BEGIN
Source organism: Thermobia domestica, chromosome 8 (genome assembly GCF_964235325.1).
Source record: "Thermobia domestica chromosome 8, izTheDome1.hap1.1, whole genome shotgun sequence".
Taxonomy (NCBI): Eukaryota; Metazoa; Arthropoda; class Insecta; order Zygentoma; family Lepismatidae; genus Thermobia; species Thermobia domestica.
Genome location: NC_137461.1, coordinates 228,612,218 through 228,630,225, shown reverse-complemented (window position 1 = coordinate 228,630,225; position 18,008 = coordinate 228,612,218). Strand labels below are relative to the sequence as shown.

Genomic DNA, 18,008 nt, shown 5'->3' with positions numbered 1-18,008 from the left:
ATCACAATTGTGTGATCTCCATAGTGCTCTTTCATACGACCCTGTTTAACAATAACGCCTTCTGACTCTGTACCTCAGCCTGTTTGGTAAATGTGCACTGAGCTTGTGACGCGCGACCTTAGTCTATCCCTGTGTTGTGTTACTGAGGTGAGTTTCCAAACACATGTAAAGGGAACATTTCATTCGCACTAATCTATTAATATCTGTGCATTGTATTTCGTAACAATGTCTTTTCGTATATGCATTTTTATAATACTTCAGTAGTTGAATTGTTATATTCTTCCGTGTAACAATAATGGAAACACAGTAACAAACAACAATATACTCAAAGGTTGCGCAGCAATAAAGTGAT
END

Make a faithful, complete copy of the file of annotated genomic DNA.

Source organism: Thermobia domestica, chromosome 8 (genome assembly GCF_964235325.1).
Source record: "Thermobia domestica chromosome 8, izTheDome1.hap1.1, whole genome shotgun sequence".
Taxonomy (NCBI): Eukaryota; Metazoa; Arthropoda; class Insecta; order Zygentoma; family Lepismatidae; genus Thermobia; species Thermobia domestica.
Genome location: NC_137461.1, coordinates 228,612,218 through 228,630,225, shown reverse-complemented (window position 1 = coordinate 228,630,225; position 18,008 = coordinate 228,612,218). Strand labels below are relative to the sequence as shown.

Genomic DNA, 18,008 nt, shown 5'->3' with positions numbered 1-18,008 from the left:
ATCACAATTGTGTGATCTCCATAGTGCTCTTTCATACGACCCTGTTTAACAATAACGCCTTCTGACTCTGTACCTCAGCCTGTTTGGTAAATGTGCACTGAGCTTGTGACGCGCGACCTTAGTCTATCCCTGTGTTGTGTTACTGAGGTGAGTTTCCAAACACATGTAAAGGGAACATTTCATTCGCACTAATCTATTAATATCTGTGCATTGTATTTCGTAACAATGTCTTTTCGTATATGCATTTTTATAATACTTCAGTAGTTGAATTGTTATATTCTTCCGTGTAACAATAATGGAAACACAGTAACAAACAACAATATACTCAAAGGTTGCGCAGCAATAAAGTGAT